(Worth Keeter, USA, 1993)



An amnesiac (Pamela Anderson) who experiences flashes of torture, slavery and prostitution in her Oriental childhood. A cop (Chelsea Field) who, obsessed by the sexual pathology of serial killers, brings a little rough stuff into her own relationships. A psychiatrist (Steven Bauer) who gets rather too involved with the problems of his patient (the amnesiac) and his lover (the cop).


Snapdragon has all the right ingredients for a stirring erotic thriller.


This low-rent version of Basic Instinct (1992) plunges viewers into a whirlpool of dream sequences, red herrings and hysterical outbursts. Gene Church's script runs with the basic idea of so many early ‘90s thrillers: zeroing in on those moments when seemingly rational, law-abiding citizens fall prey to deadly desire or just plain curiosity.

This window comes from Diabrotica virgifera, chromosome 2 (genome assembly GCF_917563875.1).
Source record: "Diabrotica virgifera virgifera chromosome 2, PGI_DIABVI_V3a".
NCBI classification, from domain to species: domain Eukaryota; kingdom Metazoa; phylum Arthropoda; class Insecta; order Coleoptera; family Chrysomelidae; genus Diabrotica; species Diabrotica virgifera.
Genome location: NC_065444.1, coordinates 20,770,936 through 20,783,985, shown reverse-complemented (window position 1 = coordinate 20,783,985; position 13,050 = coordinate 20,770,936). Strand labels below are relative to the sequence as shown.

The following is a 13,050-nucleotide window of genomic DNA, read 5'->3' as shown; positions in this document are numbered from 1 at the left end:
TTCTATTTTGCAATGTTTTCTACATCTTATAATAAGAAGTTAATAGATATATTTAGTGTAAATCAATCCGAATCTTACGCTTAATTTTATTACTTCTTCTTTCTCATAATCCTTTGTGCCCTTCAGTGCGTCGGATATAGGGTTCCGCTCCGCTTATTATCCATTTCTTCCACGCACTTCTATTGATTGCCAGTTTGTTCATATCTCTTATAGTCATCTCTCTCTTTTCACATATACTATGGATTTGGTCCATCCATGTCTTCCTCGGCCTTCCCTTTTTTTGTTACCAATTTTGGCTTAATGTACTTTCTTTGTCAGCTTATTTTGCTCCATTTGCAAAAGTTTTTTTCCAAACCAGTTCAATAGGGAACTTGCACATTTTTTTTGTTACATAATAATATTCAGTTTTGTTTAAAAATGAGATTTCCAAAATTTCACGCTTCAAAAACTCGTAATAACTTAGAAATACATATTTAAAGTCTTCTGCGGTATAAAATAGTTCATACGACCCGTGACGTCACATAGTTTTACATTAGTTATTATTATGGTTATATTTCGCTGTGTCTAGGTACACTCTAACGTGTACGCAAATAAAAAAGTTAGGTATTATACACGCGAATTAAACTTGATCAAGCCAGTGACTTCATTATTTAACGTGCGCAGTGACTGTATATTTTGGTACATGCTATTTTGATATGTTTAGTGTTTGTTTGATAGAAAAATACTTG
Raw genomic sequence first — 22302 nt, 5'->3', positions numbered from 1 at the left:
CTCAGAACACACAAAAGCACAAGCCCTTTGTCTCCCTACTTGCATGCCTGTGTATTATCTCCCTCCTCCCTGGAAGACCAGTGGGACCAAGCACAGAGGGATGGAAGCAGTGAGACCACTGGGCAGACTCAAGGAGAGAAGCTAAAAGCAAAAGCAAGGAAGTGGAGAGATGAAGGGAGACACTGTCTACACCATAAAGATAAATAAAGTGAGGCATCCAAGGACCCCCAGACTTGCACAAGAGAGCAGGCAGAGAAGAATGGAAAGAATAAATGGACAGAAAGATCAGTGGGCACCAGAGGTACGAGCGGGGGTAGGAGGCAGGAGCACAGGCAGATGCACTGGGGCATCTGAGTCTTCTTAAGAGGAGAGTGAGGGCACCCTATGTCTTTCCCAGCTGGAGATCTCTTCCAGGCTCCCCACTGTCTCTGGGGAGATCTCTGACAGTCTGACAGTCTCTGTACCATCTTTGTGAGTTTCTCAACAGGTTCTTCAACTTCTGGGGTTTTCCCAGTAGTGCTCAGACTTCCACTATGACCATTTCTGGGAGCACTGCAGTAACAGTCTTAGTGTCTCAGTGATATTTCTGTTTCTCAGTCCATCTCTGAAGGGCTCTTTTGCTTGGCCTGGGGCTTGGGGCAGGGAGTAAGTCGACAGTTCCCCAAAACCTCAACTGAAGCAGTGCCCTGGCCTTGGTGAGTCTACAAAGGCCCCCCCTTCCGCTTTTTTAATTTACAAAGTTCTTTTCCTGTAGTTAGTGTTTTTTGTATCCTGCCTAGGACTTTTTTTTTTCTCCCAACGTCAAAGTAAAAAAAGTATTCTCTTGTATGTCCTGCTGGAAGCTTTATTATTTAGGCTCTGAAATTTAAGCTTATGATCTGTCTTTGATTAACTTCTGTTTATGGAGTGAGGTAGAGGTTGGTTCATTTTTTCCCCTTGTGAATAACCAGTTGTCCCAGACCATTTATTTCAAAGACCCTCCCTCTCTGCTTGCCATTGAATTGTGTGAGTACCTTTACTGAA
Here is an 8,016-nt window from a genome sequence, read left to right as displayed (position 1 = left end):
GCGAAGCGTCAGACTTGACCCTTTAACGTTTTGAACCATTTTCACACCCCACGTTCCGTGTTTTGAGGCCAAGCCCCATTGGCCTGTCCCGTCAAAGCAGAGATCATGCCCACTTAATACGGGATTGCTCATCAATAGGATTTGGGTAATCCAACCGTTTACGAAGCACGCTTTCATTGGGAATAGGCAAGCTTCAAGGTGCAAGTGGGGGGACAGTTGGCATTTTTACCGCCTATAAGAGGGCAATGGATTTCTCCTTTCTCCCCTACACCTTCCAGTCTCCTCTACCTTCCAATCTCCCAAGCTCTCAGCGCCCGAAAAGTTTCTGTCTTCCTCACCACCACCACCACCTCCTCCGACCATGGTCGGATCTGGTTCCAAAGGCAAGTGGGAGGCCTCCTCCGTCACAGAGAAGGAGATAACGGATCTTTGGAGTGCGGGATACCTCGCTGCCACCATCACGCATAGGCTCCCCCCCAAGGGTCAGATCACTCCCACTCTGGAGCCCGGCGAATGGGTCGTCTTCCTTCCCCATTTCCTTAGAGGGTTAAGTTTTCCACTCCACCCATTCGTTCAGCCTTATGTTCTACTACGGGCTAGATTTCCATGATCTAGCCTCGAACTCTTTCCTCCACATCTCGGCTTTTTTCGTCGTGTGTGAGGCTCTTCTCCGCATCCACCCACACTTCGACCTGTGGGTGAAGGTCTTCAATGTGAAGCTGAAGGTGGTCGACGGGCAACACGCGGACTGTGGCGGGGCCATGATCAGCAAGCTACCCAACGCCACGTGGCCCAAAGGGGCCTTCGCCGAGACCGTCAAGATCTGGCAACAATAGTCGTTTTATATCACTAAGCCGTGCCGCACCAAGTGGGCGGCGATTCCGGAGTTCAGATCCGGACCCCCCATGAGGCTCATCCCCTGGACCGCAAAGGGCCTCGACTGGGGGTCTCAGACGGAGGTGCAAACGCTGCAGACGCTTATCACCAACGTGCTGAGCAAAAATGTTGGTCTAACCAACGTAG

Soon enough, the official reports filed by these unhinged individuals start to resemble encyclopedic dissertations on every exotic perversion under the sun.


Director Worth Keeter develops a suitably lurid style for this material: askew angles, gaudy red lighting, candles and curtains everywhere. Those video buffs and pop sociologists particularly drawn to tales of female serial killers will find Snapdragon a minefield of telling images and allusions.


Rarely has a movie been so single-mindedly fixed on the vision of women-on-top during lovemaking or invented such an ingenious means of murdering the guy on bottom at his moment of climax.

© Adrian Martin October 1994

Film Critic: Adrian Martin
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